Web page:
“The ultimate goal right now, largely influenced by Ukraine, is to make the interactions between the operator and the drone as efficient as possible,” said Samuel Bendett, research analyst at the U.S.-based Center for Naval Analyses. “This includes how the data is transmitted from the UAV and how it is analyzed by the operator,” he added, using the acronym for unmanned aerial vehicle.
Bendett, the defense analyst, concurs that although the capability could prove to be convenient, every operator works in a unique way – some may prefer to work as they do now, using visual modalities, while others would be satisfied having a drone communicate back using an actual voice.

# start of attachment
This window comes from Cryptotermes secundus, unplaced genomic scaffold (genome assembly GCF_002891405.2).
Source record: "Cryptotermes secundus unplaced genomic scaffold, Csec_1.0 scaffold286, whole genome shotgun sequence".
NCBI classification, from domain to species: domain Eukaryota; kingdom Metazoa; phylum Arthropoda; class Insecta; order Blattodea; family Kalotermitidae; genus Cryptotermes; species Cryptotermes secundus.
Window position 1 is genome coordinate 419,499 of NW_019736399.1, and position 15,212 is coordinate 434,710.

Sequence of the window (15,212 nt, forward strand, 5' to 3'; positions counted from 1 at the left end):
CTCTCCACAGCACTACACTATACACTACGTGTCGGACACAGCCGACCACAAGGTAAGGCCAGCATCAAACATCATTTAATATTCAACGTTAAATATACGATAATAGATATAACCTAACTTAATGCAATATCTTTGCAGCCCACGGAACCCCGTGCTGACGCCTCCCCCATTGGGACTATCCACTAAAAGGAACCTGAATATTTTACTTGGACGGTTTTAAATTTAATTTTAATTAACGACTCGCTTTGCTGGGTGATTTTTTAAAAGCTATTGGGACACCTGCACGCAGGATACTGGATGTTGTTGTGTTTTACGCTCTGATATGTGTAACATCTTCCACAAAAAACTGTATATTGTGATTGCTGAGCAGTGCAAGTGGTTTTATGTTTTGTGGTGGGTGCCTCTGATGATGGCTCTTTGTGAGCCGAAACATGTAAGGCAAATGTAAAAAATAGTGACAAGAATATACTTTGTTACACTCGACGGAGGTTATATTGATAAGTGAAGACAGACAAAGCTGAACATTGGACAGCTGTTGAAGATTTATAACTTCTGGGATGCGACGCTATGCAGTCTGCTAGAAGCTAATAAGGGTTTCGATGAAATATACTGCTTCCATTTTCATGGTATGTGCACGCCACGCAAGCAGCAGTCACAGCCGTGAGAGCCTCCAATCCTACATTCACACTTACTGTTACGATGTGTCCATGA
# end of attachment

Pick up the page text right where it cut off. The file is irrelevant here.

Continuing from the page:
Another challenge he highlights is related to the possibility for some users to get emotionally attached to their systems.
“Some are getting attached to their drones as if they were their actual comrades – we are seeing that language used by some Russian bloggers,” he said. “So, if your drone is talking to you as if it is human, and then is lost, that can potentially add a psychological trauma for operators,” Bendett said.
Read the full story and more from C4ISRNET.